Stalemate At Seventh Kill The Bill Protest

This account of the Kill The Bill protest that took place in Bristol on Friday 10 April was first published here on The Bristol Activist. Maybe time for a rethink of strategy and tactics to ensure the message gets across and to stay a good few steps ahead of the Avon and Somerset plod?

Bristol seventh Kill The Bill protest ended peacefully last night, Friday, April 10th.

The protest, which saw a crowd of around 100 people march through the city centre for 2 hours. was a sedate affair in comparison to previous protests.

After six large protests in three weeks, the tactics of both protesters and police have adapted, and Friday’s protest seemed to signal a stalemate between the two sides.

As in previous protests, the march followed no set route, but kept police guessing as to where it would go next. At one point, protesters blockaded the Bearpit, at another they briefly held the junction of Old Market Street and Lawford Street before turning back towards the centre.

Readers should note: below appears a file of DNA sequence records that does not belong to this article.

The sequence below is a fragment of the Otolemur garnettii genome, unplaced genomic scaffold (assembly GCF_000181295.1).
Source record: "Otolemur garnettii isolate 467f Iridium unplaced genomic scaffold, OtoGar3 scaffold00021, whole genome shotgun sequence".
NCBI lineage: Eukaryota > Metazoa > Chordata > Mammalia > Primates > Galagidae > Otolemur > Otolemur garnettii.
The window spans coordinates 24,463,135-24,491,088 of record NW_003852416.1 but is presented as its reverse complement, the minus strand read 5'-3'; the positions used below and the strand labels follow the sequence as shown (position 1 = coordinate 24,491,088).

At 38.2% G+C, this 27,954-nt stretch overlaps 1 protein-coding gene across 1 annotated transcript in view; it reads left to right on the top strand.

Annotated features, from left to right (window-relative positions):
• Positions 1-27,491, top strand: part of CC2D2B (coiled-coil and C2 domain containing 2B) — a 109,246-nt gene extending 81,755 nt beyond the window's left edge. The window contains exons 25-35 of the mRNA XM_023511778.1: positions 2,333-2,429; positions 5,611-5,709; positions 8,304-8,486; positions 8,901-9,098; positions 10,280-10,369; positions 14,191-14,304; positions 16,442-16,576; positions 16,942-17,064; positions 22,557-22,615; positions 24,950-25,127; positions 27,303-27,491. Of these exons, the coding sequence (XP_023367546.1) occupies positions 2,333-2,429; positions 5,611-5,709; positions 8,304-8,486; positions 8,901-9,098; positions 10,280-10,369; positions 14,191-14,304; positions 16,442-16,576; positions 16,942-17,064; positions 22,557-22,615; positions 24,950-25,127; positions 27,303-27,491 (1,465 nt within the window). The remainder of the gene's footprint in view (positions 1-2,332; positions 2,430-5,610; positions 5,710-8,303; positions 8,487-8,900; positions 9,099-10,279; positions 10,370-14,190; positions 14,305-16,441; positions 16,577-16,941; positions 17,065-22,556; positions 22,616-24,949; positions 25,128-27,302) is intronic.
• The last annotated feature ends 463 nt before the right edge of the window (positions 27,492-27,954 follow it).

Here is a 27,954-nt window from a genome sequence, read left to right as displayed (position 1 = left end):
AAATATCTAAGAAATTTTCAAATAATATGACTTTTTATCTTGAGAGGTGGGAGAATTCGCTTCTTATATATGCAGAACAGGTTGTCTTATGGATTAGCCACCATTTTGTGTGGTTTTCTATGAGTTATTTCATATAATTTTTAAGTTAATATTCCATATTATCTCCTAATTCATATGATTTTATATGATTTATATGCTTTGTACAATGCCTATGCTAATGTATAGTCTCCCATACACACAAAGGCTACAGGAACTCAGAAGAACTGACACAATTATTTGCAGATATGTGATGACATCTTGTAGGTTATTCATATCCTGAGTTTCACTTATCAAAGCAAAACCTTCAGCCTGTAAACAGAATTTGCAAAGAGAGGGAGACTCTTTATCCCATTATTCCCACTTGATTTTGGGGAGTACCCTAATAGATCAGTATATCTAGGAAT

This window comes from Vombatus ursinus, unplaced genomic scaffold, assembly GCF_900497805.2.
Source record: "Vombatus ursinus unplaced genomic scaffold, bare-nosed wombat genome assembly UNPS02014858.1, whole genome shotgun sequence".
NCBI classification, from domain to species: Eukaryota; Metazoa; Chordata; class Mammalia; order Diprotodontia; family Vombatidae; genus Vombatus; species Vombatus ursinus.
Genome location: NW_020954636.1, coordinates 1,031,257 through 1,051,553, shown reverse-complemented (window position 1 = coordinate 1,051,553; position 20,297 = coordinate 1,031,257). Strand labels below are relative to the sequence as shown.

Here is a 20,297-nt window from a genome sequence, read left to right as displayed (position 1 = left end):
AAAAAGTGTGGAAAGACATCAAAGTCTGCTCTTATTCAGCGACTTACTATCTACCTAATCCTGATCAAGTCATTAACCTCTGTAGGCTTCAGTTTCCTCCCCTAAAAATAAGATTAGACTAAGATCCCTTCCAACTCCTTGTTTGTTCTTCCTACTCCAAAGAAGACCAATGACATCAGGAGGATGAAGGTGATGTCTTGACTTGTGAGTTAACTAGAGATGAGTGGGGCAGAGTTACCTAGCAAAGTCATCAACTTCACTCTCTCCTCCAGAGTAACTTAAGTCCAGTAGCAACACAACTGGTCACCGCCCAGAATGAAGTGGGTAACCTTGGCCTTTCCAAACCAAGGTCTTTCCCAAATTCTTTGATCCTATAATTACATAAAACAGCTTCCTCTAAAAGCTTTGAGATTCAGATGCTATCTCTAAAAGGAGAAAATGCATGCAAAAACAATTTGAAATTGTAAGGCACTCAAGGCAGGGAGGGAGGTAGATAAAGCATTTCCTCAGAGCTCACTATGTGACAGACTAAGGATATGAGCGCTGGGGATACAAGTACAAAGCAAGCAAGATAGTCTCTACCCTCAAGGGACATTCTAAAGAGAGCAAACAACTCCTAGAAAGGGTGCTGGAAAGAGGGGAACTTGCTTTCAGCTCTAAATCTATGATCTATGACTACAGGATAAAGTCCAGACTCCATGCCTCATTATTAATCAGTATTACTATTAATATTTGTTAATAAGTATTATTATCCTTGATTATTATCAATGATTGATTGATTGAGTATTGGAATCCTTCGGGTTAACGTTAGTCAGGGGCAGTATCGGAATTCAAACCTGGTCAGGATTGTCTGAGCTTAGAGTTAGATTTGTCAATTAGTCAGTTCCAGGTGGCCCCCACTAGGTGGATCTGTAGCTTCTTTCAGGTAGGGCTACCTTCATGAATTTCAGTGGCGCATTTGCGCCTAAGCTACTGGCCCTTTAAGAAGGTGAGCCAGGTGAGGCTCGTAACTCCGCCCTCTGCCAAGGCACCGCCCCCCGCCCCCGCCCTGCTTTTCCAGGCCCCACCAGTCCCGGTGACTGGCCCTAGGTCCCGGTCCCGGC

The police, meanwhile, deployed officers on bicycles to tail the march, and had pre-emptively closed the M32 at the Cabot Circus junction to prevent a repeat of the events of last Saturday which saw a larger group of protesters blockade the M32 for around 15 minutes.

Friday’s demonstration also appeared to show protesters grappling with the dynamics of unorganised protest. Impromptu debates were frequently held to decide which way to march next, with tempers on occasion fraying.

However, the protesters’ behaviour was without fault. After a sudden and dramatic arrest as the protesters marched down Rupert Street, protesters quickly composed themselves and continued the march.

And when the march ran out of steam around 21:00, the remaining protesters decided unanimously to call it a day, with one person standing up to say ‘we’ve made our point. Let’s go home.’

Last night represented a point of balance between protesters and police. With two more Kill The Bill protests already in the pipeline and more sure to follow, it remains to be seen whether that balance will hold or, if it tips, in whose favour it will fall.


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